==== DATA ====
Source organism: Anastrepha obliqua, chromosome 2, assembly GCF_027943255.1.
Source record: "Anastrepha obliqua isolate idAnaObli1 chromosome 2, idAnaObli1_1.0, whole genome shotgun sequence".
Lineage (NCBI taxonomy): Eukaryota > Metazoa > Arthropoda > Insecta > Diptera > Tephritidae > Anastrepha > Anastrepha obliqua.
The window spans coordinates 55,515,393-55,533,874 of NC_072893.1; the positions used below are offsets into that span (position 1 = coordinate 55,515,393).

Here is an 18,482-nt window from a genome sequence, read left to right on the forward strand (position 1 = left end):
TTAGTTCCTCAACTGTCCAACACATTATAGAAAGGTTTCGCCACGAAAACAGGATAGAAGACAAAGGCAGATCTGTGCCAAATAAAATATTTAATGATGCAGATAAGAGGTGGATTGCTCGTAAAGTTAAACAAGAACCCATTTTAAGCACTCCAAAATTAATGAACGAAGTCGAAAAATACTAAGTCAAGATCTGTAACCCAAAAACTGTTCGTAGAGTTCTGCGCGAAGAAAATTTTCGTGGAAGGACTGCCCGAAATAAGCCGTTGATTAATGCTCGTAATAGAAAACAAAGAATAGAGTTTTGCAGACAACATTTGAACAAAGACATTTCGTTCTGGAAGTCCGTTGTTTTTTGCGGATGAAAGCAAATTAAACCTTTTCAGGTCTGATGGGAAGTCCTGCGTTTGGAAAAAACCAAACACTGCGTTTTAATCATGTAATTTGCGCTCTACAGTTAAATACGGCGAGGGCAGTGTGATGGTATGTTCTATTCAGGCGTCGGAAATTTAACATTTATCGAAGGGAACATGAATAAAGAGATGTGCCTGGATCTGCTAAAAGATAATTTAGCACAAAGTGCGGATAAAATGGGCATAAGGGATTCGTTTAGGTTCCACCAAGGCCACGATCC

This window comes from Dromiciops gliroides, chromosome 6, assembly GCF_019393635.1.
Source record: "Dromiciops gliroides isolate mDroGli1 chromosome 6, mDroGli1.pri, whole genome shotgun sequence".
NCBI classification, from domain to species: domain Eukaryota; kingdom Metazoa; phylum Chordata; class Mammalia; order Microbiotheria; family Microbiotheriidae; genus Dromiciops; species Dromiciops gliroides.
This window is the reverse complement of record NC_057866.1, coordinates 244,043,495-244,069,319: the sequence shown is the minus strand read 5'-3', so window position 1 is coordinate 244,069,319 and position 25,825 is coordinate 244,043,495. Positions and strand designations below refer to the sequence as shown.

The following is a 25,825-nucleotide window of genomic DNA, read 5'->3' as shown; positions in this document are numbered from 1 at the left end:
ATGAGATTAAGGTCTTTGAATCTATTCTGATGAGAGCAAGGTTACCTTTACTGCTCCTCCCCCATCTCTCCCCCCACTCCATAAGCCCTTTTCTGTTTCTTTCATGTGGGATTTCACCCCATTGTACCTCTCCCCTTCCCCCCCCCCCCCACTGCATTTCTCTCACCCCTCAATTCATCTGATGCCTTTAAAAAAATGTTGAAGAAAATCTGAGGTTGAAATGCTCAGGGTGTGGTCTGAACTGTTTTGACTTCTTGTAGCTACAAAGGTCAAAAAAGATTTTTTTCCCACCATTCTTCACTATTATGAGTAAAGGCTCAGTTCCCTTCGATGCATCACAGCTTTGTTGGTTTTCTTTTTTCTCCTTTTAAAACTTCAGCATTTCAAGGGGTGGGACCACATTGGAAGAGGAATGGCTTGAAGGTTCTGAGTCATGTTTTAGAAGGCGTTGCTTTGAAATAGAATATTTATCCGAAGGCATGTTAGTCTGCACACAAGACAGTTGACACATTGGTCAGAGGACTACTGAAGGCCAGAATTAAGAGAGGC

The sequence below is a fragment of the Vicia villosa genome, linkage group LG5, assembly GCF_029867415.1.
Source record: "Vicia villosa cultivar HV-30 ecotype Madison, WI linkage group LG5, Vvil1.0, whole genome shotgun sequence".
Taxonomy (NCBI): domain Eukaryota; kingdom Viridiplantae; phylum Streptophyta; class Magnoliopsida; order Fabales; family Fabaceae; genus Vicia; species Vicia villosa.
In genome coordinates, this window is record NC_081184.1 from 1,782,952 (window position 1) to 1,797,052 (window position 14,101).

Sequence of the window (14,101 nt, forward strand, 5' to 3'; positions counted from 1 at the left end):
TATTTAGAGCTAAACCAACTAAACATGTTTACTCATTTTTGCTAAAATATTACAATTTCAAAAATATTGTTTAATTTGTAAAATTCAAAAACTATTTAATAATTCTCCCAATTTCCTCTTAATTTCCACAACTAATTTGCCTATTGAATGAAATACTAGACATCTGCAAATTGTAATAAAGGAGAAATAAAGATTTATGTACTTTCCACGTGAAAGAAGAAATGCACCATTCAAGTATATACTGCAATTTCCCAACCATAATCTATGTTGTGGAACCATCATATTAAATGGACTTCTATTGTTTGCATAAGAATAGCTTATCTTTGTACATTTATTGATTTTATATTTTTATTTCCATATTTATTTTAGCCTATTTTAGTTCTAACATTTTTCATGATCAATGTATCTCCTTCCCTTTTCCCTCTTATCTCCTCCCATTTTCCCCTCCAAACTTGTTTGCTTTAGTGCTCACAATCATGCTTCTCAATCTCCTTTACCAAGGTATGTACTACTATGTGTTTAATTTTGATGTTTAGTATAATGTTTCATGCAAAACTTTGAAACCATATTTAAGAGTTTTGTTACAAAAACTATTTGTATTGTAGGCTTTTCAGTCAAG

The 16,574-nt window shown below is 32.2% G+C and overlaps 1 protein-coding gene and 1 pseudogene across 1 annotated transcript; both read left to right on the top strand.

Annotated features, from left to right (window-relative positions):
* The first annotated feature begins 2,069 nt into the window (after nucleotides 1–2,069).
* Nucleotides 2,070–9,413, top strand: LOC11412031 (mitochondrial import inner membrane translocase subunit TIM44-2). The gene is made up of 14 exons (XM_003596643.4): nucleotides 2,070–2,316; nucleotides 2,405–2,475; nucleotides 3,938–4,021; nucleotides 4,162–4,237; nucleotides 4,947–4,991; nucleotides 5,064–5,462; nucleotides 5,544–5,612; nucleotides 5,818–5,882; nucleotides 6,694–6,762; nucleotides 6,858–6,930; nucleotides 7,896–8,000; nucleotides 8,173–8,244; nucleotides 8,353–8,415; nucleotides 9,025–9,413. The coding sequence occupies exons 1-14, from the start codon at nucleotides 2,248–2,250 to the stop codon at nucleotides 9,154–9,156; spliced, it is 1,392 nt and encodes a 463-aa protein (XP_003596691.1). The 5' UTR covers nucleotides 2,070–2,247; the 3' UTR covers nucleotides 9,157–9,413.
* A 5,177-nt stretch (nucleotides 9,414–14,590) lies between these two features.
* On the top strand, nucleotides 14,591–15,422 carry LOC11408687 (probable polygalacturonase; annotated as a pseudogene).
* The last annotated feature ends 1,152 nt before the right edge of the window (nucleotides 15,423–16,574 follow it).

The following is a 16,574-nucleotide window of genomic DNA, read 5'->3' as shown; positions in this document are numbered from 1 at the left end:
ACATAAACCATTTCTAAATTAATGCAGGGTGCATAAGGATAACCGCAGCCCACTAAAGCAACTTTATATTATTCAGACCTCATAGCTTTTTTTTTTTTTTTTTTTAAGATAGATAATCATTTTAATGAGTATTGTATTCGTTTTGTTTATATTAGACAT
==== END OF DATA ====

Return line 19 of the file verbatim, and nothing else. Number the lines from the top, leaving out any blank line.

The 16,574-nt window shown below is 32.2% G+C and overlaps 1 protein-coding gene and 1 pseudogene across 1 annotated transcript; both read left to right on the top strand.